Rebirth begins with a mystery villain attacking the Central City Police lab where Barry worked and experienced the accident that gave him super-speed. The mystery villain, after he uses a sword with the Flash logo as a weapon to dispatch several police scientists, has a cosmic kind of knowledge that leads him to show up just before lightning hits the same shelf of chemicals this apparently gives him super-speed. He also claims to be the one who decided to bring Barry back from the dead. When we see the villain's face, it is a ghastly skeletal grimace, and so if it's anyone we know from the past, the identity remains hidden for now.
There is, therefore, a plot unfolding in the present, in which the concepts of Death and Super-Speed seem to be intertwined as though they were two sides of the same coin. The mystery villain has some sort of executive role in an unknown plot. Of this, we know the following:
a) The residents of Gorilla City are participating in a ritual that seems to anticipate events in the Flash-related plot.
b) The speed cult of Savitar (a speedster villain from the Wally West era) and the Lady Flash (Christina Alexandrova) are reawoken by what's going on. They separately attack Barry Allen and separately die, to his dismay, at his touch.
c) When Barry's touch causes the villain speedsters' deaths, very speedster with a connection to the Speed Force experiences a shock of some kind which gives them seizures, as though an electrical surge had risen up through the Speed Force.
d) The Black Flash (who, we are told, is synonymous with the Kirbyesque Black Racer who claimed Darkseid in Final Crisis) skids to a halt -- his own death -- in Fallville, Iowa, which is Barry Allen's birthplace.
e) Perhaps because of Lady Flash's death, perhaps because of Barry's arrival at the corpse of the Black Flash, Barry transforms at the end of Rebirth #2, becoming the new Black Flash.
Maybe this mystery has a lot more to it, and maybe it doesn't. It could wrap up simply (and soon) by revealing a villain who has magical/cosmic/future insights and found a connection between Speed and Death, cursing Barry with his role as a new Grim Reaper. The exact identity of the villain is still up in the air, but the facts we have so far seem to sketch out the plot as well as the implications. I would say there's maybe half a mystery left. Even though the themes and the characters seem to overlap partially with Darkest Night, chances are the stories will disentangle themselves. Why write one story when you can write two? Perhaps the plots will relate, obliquely, but they will not be one and the same.
Meanwhile, writer Geoff Johns is also reinventing Barry Allen's past to some degree. And this is at least partly necessary. When Jay Garrick recounts meeting Barry, we must have an account that matches the one-world universe. Instead of Barry Allen traveling to Earth Two to meet Jay, he presumably just ran from Central City to Keystone City.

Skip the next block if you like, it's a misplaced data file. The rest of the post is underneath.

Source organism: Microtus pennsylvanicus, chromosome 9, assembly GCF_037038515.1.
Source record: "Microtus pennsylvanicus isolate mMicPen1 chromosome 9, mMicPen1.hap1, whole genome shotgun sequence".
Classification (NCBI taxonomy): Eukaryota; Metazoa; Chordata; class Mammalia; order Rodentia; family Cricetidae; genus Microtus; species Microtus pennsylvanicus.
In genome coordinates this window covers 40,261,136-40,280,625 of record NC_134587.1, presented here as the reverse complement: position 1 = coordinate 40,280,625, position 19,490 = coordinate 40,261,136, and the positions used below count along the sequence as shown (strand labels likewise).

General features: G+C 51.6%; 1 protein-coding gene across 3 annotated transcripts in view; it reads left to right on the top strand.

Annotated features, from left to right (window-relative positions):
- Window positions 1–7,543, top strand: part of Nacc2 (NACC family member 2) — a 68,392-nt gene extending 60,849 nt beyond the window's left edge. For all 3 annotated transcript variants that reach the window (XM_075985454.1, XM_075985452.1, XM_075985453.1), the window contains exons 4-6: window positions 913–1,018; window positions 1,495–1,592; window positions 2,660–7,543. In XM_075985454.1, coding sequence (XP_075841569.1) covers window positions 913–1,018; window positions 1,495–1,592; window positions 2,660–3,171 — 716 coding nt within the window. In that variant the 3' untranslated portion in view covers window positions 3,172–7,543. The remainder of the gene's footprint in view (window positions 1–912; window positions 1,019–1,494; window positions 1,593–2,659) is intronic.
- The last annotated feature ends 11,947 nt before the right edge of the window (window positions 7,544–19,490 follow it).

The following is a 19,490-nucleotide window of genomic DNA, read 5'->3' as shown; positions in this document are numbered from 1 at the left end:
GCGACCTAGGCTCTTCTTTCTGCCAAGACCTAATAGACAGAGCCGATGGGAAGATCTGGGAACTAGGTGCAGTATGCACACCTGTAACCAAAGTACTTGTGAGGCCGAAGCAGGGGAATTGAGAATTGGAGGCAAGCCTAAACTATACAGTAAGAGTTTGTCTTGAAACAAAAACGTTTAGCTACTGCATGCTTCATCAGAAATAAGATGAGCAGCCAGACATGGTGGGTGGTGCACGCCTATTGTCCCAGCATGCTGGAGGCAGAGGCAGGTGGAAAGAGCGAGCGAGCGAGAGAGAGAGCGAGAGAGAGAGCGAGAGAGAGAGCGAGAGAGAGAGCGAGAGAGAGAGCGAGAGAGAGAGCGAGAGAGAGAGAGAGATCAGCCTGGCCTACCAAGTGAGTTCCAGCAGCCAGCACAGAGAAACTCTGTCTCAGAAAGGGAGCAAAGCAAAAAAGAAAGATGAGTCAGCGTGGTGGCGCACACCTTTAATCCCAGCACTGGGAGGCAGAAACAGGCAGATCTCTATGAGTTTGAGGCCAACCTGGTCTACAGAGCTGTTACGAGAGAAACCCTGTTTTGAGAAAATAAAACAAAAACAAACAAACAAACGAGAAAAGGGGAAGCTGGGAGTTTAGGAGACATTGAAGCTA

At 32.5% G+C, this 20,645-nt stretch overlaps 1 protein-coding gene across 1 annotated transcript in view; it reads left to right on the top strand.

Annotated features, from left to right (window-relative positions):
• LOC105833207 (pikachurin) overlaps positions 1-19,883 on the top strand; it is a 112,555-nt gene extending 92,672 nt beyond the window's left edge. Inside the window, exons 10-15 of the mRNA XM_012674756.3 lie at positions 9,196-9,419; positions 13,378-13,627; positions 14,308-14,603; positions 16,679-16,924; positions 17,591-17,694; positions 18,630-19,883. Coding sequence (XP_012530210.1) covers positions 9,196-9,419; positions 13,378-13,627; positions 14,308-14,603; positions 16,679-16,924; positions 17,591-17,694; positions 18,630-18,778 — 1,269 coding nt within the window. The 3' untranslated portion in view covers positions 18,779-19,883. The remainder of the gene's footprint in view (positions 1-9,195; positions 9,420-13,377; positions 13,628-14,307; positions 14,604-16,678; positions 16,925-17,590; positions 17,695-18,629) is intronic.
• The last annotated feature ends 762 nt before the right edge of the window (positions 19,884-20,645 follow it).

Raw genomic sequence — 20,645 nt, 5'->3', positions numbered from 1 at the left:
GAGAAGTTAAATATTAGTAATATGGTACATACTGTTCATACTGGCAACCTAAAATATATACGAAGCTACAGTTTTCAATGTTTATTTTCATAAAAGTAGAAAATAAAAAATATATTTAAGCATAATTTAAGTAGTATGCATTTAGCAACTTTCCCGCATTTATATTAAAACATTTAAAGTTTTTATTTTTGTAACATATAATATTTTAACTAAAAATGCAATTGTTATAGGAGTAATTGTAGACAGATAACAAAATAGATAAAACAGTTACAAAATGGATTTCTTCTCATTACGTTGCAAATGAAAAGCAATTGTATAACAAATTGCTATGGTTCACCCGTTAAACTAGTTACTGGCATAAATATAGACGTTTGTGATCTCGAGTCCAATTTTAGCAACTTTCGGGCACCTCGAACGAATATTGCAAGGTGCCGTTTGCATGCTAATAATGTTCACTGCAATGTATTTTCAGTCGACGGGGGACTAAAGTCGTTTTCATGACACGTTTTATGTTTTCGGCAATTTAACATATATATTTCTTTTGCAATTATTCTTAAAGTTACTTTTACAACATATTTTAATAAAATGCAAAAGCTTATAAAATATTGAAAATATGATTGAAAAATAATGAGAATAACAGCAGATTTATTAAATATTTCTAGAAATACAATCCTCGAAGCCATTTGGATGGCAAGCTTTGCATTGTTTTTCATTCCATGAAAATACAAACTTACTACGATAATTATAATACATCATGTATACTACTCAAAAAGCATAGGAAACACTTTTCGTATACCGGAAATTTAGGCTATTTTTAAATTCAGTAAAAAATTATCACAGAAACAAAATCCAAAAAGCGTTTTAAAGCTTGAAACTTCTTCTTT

But Johns is also reinventing Barry Allen's background. When Barry compares his return to Hal's, he reflects that Hal's death took place in ignominy, whereas when Barry died "Everything was fine." Well, that's not how it went down in 1985. Barry's last solo issue -- twenty-four years ago -- opened with the police announcing that he had escaped from his jail cell. In the eyes of the law, he was, like Hal before his swan song, a murderer. Also, Johns is possibly removing the facial transformation that Barry underwent before his disappearance -- not just restoring his face post-resurrection, but removing even the history of it having happened.
Additionally, Johns has created a new vaguely Batmanlike childhood for Barry in which Barry's father died in jail for the murder of Barry's mother -- a very different history than the original, in which the Allens were both present and alive during Barry's final solo issue. Henry Allen had been possessed by the spirit of the deceased Flash foe The Top, but was fully recovered. During the second Flash series, it was stated that the elder Allens both died after Barry's departure. Now we have a very different reality, and some of the old stories no longer match. So ultimately, this series is not only a rebirth in the sense of bringing Barry back from death, but it retelling his story's beginning.
Given the new approaches Johns is taking, readers who feel like they need to scan dozens of old back issues can sit back and relax. There is a wealth of old material there, but the road ahead is cutting its own path. If this is true to the success that Johns has had with Hal Jordan, we will see a new take on the past, planting new facts into the old origin that conveniently come due for repercussions in the stories to come.